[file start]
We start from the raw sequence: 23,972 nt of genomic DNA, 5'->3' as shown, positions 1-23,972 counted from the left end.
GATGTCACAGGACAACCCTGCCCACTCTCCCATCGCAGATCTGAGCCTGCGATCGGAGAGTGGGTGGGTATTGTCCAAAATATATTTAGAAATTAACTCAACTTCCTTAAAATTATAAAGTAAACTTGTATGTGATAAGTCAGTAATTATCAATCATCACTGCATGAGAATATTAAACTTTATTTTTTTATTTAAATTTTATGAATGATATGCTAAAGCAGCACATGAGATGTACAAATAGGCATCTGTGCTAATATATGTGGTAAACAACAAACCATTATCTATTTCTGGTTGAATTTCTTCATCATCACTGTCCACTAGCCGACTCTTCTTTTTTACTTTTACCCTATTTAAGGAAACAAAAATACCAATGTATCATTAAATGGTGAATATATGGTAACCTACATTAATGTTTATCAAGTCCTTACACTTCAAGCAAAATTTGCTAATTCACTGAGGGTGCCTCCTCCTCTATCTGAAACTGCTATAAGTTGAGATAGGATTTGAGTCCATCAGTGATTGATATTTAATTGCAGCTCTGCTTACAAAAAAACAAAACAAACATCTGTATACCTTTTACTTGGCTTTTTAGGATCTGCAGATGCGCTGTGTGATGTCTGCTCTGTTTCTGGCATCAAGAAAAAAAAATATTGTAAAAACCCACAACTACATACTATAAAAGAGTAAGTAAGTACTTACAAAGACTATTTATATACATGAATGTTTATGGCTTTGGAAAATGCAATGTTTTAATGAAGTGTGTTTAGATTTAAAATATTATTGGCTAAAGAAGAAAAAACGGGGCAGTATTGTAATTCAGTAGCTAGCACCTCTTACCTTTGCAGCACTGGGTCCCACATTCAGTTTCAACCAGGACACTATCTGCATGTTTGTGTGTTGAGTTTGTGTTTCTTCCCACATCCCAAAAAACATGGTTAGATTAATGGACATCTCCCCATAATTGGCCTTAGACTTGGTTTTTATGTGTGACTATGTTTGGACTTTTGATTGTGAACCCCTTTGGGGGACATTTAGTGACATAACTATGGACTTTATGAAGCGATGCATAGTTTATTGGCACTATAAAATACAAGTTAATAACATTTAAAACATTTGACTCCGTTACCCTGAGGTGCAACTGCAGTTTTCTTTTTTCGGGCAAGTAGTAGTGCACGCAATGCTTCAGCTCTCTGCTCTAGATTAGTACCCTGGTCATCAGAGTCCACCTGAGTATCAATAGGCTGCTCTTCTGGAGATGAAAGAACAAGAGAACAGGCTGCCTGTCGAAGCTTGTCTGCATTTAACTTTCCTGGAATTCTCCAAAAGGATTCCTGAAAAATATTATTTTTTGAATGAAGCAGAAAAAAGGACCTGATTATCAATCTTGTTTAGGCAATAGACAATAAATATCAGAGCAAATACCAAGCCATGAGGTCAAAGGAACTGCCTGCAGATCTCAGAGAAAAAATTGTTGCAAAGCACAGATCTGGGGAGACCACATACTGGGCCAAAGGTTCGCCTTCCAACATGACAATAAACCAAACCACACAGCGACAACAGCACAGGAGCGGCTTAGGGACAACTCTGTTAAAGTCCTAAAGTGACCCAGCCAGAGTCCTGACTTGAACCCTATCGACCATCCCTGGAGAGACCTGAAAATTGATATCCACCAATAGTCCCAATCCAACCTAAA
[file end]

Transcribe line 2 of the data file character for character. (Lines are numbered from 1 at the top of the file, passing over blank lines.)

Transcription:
GATGTCACAGGACAACCCTGCCCACTCTCCCATCGCAGATCTGAGCCTGCGATCGGAGAGTGGGTGGGTATTGTCCAAAATATATTTAGAAATTAACTCAACTTCCTTAAAATTATAAAGTAAACTTGTATGTGATAAGTCAGTAATTATCAATCATCACTGCATGAGAATATTAAACTTTATTTTTTTATTTAAATTTTATGAATGATATGCTAAAGCAGCACATGAGATGTACAAATAGGCATCTGTGCTAATATATGTGGTAAACAACAAACCATTATCTATTTCTGGTTGAATTTCTTCATCATCACTGTCCACTAGCCGACTCTTCTTTTTTACTTTTACCCTATTTAAGGAAACAAAAATACCAATGTATCATTAAATGGTGAATATATGGTAACCTACATTAATGTTTATCAAGTCCTTACACTTCAAGCAAAATTTGCTAATTCACTGAGGGTGCCTCCTCCTCTATCTGAAACTGCTATAAGTTGAGATAGGATTTGAGTCCATCAGTGATTGATATTTAATTGCAGCTCTGCTTACAAAAAAACAAAACAAACATCTGTATACCTTTTACTTGGCTTTTTAGGATCTGCAGATGCGCTGTGTGATGTCTGCTCTGTTTCTGGCATCAAGAAAAAAAAATATTGTAAAAACCCACAACTACATACTATAAAAGAGTAAGTAAGTACTTACAAAGACTATTTATATACATGAATGTTTATGGCTTTGGAAAATGCAATGTTTTAATGAAGTGTGTTTAGATTTAAAATATTATTGGCTAAAGAAGAAAAAACGGGGCAGTATTGTAATTCAGTAGCTAGCACCTCTTACCTTTGCAGCACTGGGTCCCACATTCAGTTTCAACCAGGACACTATCTGCATGTTTGTGTGTTGAGTTTGTGTTTCTTCCCACATCCCAAAAAACATGGTTAGATTAATGGACATCTCCCCATAATTGGCCTTAGACTTGGTTTTTATGTGTGACTATGTTTGGACTTTTGATTGTGAACCCCTTTGGGGGACATTTAGTGACATAACTATGGACTTTATGAAGCGATGCATAGTTTATTGGCACTATAAAATACAAGTTAATAACATTTAAAACATTTGACTCCGTTACCCTGAGGTGCAACTGCAGTTTTCTTTTTTCGGGCAAGTAGTAGTGCACGCAATGCTTCAGCTCTCTGCTCTAGATTAGTACCCTGGTCATCAGAGTCCACCTGAGTATCAATAGGCTGCTCTTCTGGAGATGAAAGAACAAGAGAACAGGCTGCCTGTCGAAGCTTGTCTGCATTTAACTTTCCTGGAATTCTCCAAAAGGATTCCTGAAAAATATTATTTTTTGAATGAAGCAGAAAAAAGGACCTGATTATCAATCTTGTTTAGGCAATAGACAATAAATATCAGAGCAAATACCAAGCCATGAGGTCAAAGGAACTGCCTGCAGATCTCAGAGAAAAAATTGTTGCAAAGCACAGATCTGGGGAGACCACATACTGGGCCAAAGGTTCGCCTTCCAACATGACAATAAACCAAACCACACAGCGACAACAGCACAGGAGCGGCTTAGGGACAACTCTGTTAAAGTCCTAAAGTGACCCAGCCAGAGTCCTGACTTGAACCCTATCGACCATCCCTGGAGAGACCTGAAAATTGATATCCACCAATAGTCCCAATCCAACCTAAA